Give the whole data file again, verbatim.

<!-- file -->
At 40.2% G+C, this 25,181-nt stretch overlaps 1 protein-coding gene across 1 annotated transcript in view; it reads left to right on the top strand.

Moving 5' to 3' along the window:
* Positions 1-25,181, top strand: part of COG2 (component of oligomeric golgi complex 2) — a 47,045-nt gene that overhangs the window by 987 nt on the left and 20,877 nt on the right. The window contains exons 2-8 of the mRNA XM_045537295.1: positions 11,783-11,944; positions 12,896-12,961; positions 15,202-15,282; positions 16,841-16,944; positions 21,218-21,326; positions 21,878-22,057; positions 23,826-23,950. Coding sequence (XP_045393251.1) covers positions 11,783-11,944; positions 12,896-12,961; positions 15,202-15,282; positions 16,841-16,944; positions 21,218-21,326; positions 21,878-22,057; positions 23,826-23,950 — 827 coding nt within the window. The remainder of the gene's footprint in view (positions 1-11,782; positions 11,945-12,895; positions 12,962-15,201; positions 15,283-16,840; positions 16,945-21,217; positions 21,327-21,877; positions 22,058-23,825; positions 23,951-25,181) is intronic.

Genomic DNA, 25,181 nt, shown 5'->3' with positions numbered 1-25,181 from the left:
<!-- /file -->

At 40.2% G+C, this 25,181-nt stretch overlaps 1 protein-coding gene across 1 annotated transcript in view; it reads left to right on the top strand.

Moving 5' to 3' along the window:
* Positions 1-25,181, top strand: part of COG2 (component of oligomeric golgi complex 2) — a 47,045-nt gene that overhangs the window by 987 nt on the left and 20,877 nt on the right. The window contains exons 2-8 of the mRNA XM_045537295.1: positions 11,783-11,944; positions 12,896-12,961; positions 15,202-15,282; positions 16,841-16,944; positions 21,218-21,326; positions 21,878-22,057; positions 23,826-23,950. Coding sequence (XP_045393251.1) covers positions 11,783-11,944; positions 12,896-12,961; positions 15,202-15,282; positions 16,841-16,944; positions 21,218-21,326; positions 21,878-22,057; positions 23,826-23,950 — 827 coding nt within the window. The remainder of the gene's footprint in view (positions 1-11,782; positions 11,945-12,895; positions 12,962-15,201; positions 15,283-16,840; positions 16,945-21,217; positions 21,327-21,877; positions 22,058-23,825; positions 23,951-25,181) is intronic.

Genomic DNA, 25,181 nt, shown 5'->3' with positions numbered 1-25,181 from the left: